31st December 1977: The Swingin' Apple, 18-22 Wood
This was the final Warsaw gig
Richie remembers the venue: " The Wilsons is
now the Revolution above that used to be a gay bar called
the Bar Royal and above that Freewheelers (briefly the
Nightriders when first opened). The block was owned by
Sadie - famous club onwer and character in Liverpool from
the 60s onwards and the lot was sold after his death. Bar
Royal / Freewheelers is now tha Camel club after being
briefly absorbed into the Krazyhouse (metal club) next
door before being sold on.
I'm sure it was the Wilsons that was the Swingin' Apple
but was too young to know it and some people reckoned it
was the whole block or even just the top floor
(Freewheelers) sorry can't be more help there. I did know
some people who claimed that they were at the Warsaw gig.
This side of town was very much a harder core antithesis
to the Erics arty punk crowd over at Mathew street and
Warsaw (as opposed to Joy Division) were namedchecked a
bit by the older skinheads that were still around for
Then and now (2009) - which club was on which floor
More info from: http://link2wales.co.uk/liverpool-n-z/liverpool-sl-sz/
Swinging Apple - club that ran 77/78 and was thought to
be for those not cool enough for Eric’s. it was the top
floor of a place in Seel St, of the 3 levels, the bottom
two were gay bars/clubs (Samantha’s Club and the Bar
Royal), it did eventually turn into the biker club
“Nightriders”. In summer of 1977 when bands played,
between sets they would go to cool off on the back stairs,
some of the staff and regulars from the 2 bars below soon
found those, young sweaty boys, they would furnish them
with drinks, obviously hoping to score! Club got a mention
in Julian Cope’s ‘Head On’ book. Margi Clarke’s brother,
Frank Clarke (Letter to Brezhnev etc) was orig manager.
The DJ was Peter Thomas (Beyond The Implode backing
vocalist). Eddie Smith says; ‘I remember bringing along a
bag of punk / new wave records on the opening night
because while Peter had some good punk stuff, he didn’t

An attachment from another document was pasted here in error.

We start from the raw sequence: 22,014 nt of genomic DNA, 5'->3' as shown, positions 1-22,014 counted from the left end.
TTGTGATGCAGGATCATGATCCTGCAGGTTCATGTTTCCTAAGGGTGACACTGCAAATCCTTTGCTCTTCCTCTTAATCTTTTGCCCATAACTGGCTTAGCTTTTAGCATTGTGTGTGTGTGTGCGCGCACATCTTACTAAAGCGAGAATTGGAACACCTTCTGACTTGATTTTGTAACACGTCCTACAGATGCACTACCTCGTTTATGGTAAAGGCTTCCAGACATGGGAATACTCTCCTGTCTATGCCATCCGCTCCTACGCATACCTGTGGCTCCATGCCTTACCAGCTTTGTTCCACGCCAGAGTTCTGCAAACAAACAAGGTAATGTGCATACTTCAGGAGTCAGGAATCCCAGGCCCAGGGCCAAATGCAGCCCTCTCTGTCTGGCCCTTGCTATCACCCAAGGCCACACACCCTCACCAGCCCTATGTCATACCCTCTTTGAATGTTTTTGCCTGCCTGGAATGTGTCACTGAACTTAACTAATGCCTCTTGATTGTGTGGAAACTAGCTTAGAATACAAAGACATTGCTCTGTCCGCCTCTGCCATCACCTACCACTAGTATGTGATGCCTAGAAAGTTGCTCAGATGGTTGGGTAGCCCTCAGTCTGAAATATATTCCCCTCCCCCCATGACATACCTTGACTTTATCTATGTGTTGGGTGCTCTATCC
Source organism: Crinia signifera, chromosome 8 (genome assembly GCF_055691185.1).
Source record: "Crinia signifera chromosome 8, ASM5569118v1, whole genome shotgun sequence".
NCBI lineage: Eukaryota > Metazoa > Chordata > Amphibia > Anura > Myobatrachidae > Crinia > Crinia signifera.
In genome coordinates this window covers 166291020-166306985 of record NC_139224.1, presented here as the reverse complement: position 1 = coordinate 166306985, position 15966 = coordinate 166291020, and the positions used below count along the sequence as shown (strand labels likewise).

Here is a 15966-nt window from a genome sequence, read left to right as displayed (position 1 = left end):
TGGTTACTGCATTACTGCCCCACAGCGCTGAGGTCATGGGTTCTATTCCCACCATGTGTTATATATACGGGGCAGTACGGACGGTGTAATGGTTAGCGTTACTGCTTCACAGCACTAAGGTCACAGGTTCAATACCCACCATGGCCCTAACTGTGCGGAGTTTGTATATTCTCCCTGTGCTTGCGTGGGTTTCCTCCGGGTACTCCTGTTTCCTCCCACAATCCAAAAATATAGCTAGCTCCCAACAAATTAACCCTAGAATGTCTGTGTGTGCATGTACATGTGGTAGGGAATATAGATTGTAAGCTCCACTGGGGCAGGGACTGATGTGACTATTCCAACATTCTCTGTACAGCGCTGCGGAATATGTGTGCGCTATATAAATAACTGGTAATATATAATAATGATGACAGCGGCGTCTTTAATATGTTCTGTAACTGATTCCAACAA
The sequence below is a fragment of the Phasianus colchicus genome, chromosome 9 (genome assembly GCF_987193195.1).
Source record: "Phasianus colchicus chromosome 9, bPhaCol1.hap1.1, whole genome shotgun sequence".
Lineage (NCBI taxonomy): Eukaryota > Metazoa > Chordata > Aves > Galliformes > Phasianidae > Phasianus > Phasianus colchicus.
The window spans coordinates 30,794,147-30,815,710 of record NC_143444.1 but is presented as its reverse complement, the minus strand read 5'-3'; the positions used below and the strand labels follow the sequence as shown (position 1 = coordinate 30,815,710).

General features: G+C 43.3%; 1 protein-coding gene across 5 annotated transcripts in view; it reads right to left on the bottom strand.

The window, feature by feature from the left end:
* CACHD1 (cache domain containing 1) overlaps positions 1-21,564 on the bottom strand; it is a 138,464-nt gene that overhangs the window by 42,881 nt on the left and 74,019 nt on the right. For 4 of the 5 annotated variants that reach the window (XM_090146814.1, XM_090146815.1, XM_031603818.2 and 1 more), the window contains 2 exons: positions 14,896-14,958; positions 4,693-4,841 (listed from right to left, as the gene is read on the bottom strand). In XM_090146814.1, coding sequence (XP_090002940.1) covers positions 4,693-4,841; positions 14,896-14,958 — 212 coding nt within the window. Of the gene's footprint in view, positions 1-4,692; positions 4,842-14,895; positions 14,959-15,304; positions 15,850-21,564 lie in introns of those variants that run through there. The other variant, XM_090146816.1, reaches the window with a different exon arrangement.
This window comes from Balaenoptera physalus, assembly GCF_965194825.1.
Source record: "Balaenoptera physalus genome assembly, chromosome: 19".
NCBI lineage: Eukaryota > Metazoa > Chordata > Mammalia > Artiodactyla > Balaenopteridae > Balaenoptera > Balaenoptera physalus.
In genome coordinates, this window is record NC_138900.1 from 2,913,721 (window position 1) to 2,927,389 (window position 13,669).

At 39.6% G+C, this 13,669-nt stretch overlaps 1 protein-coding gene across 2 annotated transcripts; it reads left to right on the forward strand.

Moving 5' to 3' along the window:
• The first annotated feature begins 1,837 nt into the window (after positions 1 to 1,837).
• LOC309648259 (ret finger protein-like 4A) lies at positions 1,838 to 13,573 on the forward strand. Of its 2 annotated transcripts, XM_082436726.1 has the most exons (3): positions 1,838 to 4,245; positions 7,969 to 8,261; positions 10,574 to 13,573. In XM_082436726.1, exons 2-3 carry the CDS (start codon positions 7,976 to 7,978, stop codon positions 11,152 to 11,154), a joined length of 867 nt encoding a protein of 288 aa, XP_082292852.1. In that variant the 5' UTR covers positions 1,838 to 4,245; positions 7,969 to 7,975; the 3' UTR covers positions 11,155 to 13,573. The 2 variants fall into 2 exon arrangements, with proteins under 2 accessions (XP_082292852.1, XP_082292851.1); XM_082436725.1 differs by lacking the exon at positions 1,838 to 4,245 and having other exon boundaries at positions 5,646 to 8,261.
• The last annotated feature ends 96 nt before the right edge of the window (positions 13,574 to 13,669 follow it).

have enough to spread over the whole night.
Unfortunately, because the new fangled pogo dancing
caused the floor to bounce, a weight had to be put on the
record deck playing arm to stop the needle from jumping.
This, in turn, scarred some top-level vinyl with horrible
scratches.The Liverpool punk in-crowd were all there. I
remember Pete Burns laying on the floor the whole night,
probably getting off on the pogo vibrations’. On New Years
Eve, a Manchester band called Warsaw played their last gig
under that name at the venue before changing it to Joy
Division. The Apple’s days were numbered when it became a
bit of a battleground for punk versus teddy boy warfare
and tended to be a place were the average fun-seeker
avoided. An image-change as the Fat Club (complete with
murals of hamburgers, chips, ice cream etc on the walls)
didn’t really take off and the place was closed.
John (Elvis) remembers the Apple:
I remember 'the apple' very well .I used to go there quite
often and remember people like Banjo, box head, gonzo,
Nigel, tony clark, tony burns, mad mary, pete burns, pez,
jay, and many others. I was a teddyboy and never had any
trouble in the apple. contrary to popular belief there was
no big conflict between teds and punks in 77,78, 79 etc,
But there was a little grief between the rockabillies/teds
and the neo mods that sprang up after the movie
Quadrophenia was released in 79 ( I think ) . On the whole
teds, punks, mods and any other cult/ minority groups got
on great and we generally went to each others bars and
clubs. I even went out with a modette named Karen for 5 or
6 months. No, the main source of grief for all of us were
the 'squares' those numbskull beauts who are the 'mister
aimless' middle of the road donkeys who will dress in
whatever fashion, listen to what ever music, is foisted on
them and whose reaction to anyone who looks different is "
Hahaha look at him, he's not wearing flares and platforms
like us, Look, he hasnt got long hair in a centre part
like us, he's got a quiff...........Get him! "
As regards the apple it was on the top floor and the bar
below was called 'ceasers' it used to be full of bouncers
drinking there after hours, below that on the ground floor
was the bar royal, which always had the door shut. inside,
the apple was painted black, it had a small room with a
bar and seating with tables around the walls. The opposite
wall to the one where you entered had an arched opening
each end with a wall about 10 ft long connecting them.
Going through these arches took you on to a small dance
floor and there was a small stage about 18" high across
the back wall. It was a tiny club totally out of
proportion in relation to its effect on those who went
there, and those who later wished they had gone there.
I loved the apple it was totally genuine, no poseurs,
unlike Erics, which I also liked and went to, to see the
bands, both punk eg xray specs and later rockabilly eg the
The apple later became the dada bar but it was on its last
legs by 79.
It was the only bar in wood street that I remember in the
late 70's. There was only the Swan at the very top and
Maxwells Plum at the very bottom on the junction with
hannover street. The empire pub was an old mans pub and
shut at 10.30pm. It was a dark gloomy street but loads of
fun for us.
Other people remember there was no stage. Bands had
to perform on the floor and musicians often had to step to
one side mid performance to let someone get to the toilet.